Great CIP 2014 under difficult circumstances
It’s hard enough trying to organise a high-level consensus conference involving many different subspecialties, but having to do it in Bangkok at a time of political upheaval is the ultimate test. Despite these odds, the 3rd Global Congress for Consensus in Pediatrics & Child Health (CIP 2014) proceeded as planned on 13-16 February at the Millenium Hilton. Credit has to be given to Prof Manuel Katz, President of the Global Initiative for Consensus in Pediatrics and Dr Shimon Barak along with their coordinators for the success of CIP 2014. The local organising chairperson was Prof Usa Thisyakorn.
Covering topics ranging from neonatology through cardiology, nutrition and vaccinology to paediatric education, the congress provided an excellent forum for learning and discourse. With iconic names in almost every subspecialty from every continent, it was the best possible thing that could happen in Asia. It was unfortunate that many delegates had to cancel their travel due to news reports of unrest in Bangkok – a fact that was furthest from the truth on the ground. Quoting one of the invited speakers “It was just a level 2 warning given by our government and my university staff said people are protesting everyday anyway!” That sentiment was not shared by everybody as there were also speakers and delegates who said they “cannot attend because of the chaos in Bangkok”.
More could have come
Out of an expected turnout of at least 1300, only 850 registered for the congress. Those who did not turn up missed a massive opportunity to learn and interact with the top figures in Paediatrics and Child Health. The first plenary started with an impressive talk by Ron Dagan followed by a videotaped presentation by Margaret Fisher. It was a pity that her talk had to be done by videotape and no discussion could be entertained.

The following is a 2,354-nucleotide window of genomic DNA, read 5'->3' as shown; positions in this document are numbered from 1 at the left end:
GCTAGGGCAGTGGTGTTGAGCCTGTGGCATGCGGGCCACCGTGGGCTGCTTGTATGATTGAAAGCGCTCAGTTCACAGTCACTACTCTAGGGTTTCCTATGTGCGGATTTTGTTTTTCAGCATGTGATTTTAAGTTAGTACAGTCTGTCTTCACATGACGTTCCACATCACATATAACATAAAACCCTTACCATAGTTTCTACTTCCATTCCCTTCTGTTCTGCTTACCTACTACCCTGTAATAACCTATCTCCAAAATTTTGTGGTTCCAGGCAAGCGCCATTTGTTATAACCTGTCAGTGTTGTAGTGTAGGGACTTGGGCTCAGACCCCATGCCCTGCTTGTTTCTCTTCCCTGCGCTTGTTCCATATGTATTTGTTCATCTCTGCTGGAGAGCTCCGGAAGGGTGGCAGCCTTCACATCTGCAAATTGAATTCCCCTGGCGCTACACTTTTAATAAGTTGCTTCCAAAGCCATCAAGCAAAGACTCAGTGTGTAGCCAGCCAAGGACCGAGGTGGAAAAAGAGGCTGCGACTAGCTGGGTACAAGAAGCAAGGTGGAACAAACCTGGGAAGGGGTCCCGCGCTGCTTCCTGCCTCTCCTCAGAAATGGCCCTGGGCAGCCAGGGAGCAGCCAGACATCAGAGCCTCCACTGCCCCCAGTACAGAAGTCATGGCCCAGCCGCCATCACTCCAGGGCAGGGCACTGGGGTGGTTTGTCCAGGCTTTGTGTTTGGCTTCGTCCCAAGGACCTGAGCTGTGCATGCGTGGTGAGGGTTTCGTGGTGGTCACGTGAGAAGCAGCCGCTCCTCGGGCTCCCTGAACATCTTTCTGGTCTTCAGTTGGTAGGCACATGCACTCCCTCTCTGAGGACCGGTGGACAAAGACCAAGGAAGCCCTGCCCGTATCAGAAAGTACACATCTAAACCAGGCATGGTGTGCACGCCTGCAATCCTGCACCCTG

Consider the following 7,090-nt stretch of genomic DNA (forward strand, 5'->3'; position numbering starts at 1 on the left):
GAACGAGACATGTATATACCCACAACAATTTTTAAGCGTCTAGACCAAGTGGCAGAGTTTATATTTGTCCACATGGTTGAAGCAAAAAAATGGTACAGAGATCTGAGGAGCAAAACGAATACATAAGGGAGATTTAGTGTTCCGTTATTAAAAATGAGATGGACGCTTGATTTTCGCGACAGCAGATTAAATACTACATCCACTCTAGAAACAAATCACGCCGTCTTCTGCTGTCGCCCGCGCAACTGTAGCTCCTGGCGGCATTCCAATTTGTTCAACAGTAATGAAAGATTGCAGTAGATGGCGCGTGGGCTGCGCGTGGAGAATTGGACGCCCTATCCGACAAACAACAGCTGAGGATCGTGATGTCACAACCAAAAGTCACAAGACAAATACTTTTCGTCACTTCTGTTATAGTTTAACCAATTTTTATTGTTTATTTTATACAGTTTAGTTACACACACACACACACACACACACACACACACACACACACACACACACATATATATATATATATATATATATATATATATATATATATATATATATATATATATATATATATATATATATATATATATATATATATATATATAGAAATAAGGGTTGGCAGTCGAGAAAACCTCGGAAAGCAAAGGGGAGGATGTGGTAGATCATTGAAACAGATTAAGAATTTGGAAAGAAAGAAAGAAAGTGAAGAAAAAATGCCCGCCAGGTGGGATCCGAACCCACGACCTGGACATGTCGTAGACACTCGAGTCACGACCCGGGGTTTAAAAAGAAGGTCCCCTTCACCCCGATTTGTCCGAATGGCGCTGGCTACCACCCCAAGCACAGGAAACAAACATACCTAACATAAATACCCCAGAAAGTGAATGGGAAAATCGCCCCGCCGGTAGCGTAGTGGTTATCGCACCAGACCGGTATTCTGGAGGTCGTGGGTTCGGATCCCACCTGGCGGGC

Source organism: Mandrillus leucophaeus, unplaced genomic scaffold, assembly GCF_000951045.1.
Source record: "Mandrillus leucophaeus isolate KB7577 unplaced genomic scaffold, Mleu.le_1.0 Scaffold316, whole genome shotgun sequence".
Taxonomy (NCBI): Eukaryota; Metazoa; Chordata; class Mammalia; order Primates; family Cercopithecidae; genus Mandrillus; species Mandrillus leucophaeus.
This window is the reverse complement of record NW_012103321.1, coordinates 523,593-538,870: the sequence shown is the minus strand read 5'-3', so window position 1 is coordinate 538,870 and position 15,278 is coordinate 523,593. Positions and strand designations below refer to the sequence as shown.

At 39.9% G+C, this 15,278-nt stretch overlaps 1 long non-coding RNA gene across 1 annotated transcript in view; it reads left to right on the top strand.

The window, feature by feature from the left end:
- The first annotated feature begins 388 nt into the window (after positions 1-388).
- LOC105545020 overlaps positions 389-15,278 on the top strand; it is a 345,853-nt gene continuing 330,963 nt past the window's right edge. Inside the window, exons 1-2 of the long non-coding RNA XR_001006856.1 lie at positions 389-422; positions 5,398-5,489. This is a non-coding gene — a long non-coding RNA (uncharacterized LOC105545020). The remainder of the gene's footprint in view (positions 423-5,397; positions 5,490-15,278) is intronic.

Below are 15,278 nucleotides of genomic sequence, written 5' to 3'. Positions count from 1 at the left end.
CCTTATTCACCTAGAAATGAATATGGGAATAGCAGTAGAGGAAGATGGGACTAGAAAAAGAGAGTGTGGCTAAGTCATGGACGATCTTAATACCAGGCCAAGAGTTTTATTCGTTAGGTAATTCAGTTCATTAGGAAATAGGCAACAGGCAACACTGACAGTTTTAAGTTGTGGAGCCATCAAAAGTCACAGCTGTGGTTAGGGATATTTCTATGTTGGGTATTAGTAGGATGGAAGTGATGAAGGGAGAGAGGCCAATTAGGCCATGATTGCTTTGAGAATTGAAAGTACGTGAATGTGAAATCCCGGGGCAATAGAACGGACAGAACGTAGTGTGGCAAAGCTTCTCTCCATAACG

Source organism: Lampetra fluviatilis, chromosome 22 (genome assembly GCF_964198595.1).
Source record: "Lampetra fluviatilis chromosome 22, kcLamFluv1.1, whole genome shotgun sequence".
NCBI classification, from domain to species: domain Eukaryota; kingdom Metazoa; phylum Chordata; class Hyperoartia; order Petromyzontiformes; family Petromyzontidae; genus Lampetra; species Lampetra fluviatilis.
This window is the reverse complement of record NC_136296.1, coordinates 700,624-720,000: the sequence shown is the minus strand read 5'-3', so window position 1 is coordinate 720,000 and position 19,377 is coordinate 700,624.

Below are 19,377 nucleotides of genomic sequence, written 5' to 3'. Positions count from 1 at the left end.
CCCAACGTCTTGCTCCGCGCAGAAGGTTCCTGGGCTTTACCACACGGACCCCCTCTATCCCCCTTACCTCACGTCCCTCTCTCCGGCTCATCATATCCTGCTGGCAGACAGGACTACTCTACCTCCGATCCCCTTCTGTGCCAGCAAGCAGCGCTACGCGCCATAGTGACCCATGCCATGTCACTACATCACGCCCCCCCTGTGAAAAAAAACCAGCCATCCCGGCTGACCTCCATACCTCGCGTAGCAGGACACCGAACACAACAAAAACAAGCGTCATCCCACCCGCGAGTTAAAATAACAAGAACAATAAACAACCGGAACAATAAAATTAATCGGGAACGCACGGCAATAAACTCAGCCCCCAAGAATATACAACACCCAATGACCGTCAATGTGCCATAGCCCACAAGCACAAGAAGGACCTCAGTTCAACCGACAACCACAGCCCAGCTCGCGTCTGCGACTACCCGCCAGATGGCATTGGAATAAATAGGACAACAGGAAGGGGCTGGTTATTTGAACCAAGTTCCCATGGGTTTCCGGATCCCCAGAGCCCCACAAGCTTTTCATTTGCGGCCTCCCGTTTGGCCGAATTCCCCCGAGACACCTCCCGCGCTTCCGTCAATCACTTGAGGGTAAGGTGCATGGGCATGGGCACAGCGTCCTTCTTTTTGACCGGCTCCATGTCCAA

In plenary 2, different representatives from the region were given the opportunity to express what they felt ‘consensus’ meant to them and how these impacted their practice or how they could be implemented in resource deprived nations. It was interesting to note how consensuses were developed in developed nations compared with the developing world (that relied on adapting and modifying the 1st world documents). The time-sensitive nature of these consensuses also meant more time spent developing them, a resource that is scarce in the developing world.
The best part of CIP was listening to mature critical discussions on various topics and watching the interaction among different specialists on common topics. AAP Associate Executive Director Jon Klein and Zulfiqar Bhutta had to give their talks via Skype from the US and Canada.
Cosy gala dinner
The gala dinner was a cosy affair at the Supatra River House along the banks of the Chao Phraya river with typical traditional Thai dance entertainment. The boat ride to the restaurant was just right to stimulate our appetites and the food was indescribably sumptuous. The cool breeze, entertaining company and good food – the best ever combination for a relaxing dinner after two days of grueling conferencing!
The combination of an excellent well thought-out scientific programme with top opinion leaders and typically warm Thai hospitality made CIP 2014 a true success. The less-than-satisfactory attendance was unavoidable despite efforts by many to persuade our Asian colleagues to attend. We at APPA hope that the CIP 2015 on 19-22 March 2015 in Marrakesh, Morocco will see better attendance. Until then, the memory of Bangkok will linger in our minds.